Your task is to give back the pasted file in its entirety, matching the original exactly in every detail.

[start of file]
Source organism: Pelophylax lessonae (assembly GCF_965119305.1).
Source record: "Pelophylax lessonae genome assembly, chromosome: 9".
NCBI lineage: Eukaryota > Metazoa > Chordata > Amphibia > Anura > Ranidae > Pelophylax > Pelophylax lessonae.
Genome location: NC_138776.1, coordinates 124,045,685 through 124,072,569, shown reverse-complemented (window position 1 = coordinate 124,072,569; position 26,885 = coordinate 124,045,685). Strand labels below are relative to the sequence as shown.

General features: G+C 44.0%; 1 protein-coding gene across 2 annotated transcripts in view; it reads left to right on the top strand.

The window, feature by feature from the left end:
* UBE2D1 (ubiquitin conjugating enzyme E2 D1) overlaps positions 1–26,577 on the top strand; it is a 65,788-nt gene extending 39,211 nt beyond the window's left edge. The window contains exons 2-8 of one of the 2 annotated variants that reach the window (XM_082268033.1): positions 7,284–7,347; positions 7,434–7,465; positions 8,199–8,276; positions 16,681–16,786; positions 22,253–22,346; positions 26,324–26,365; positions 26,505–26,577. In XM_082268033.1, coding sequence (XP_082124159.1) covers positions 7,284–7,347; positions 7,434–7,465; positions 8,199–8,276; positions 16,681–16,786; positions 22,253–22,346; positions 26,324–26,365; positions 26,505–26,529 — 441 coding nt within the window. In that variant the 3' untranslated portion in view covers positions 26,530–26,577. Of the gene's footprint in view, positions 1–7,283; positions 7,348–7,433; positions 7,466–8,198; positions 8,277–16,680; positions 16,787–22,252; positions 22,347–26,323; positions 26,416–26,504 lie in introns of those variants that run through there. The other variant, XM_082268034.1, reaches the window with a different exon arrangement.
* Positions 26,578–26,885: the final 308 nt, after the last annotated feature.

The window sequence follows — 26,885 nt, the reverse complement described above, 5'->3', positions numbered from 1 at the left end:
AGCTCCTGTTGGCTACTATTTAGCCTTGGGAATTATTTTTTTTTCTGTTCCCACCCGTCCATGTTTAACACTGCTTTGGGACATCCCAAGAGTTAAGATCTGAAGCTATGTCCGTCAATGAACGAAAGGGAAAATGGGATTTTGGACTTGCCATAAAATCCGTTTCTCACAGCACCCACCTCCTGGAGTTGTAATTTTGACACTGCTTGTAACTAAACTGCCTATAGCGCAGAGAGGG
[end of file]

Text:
Source organism: Pelophylax lessonae (assembly GCF_965119305.1).
Source record: "Pelophylax lessonae genome assembly, chromosome: 9".
NCBI lineage: Eukaryota > Metazoa > Chordata > Amphibia > Anura > Ranidae > Pelophylax > Pelophylax lessonae.
Genome location: NC_138776.1, coordinates 124,045,685 through 124,072,569, shown reverse-complemented (window position 1 = coordinate 124,072,569; position 26,885 = coordinate 124,045,685). Strand labels below are relative to the sequence as shown.

General features: G+C 44.0%; 1 protein-coding gene across 2 annotated transcripts in view; it reads left to right on the top strand.

The window, feature by feature from the left end:
* UBE2D1 (ubiquitin conjugating enzyme E2 D1) overlaps positions 1–26,577 on the top strand; it is a 65,788-nt gene extending 39,211 nt beyond the window's left edge. The window contains exons 2-8 of one of the 2 annotated variants that reach the window (XM_082268033.1): positions 7,284–7,347; positions 7,434–7,465; positions 8,199–8,276; positions 16,681–16,786; positions 22,253–22,346; positions 26,324–26,365; positions 26,505–26,577. In XM_082268033.1, coding sequence (XP_082124159.1) covers positions 7,284–7,347; positions 7,434–7,465; positions 8,199–8,276; positions 16,681–16,786; positions 22,253–22,346; positions 26,324–26,365; positions 26,505–26,529 — 441 coding nt within the window. In that variant the 3' untranslated portion in view covers positions 26,530–26,577. Of the gene's footprint in view, positions 1–7,283; positions 7,348–7,433; positions 7,466–8,198; positions 8,277–16,680; positions 16,787–22,252; positions 22,347–26,323; positions 26,416–26,504 lie in introns of those variants that run through there. The other variant, XM_082268034.1, reaches the window with a different exon arrangement.
* Positions 26,578–26,885: the final 308 nt, after the last annotated feature.

The window sequence follows — 26,885 nt, the reverse complement described above, 5'->3', positions numbered from 1 at the left end:
AGCTCCTGTTGGCTACTATTTAGCCTTGGGAATTATTTTTTTTTCTGTTCCCACCCGTCCATGTTTAACACTGCTTTGGGACATCCCAAGAGTTAAGATCTGAAGCTATGTCCGTCAATGAACGAAAGGGAAAATGGGATTTTGGACTTGCCATAAAATCCGTTTCTCACAGCACCCACCTCCTGGAGTTGTAATTTTGACACTGCTTGTAACTAAACTGCCTATAGCGCAGAGAGGG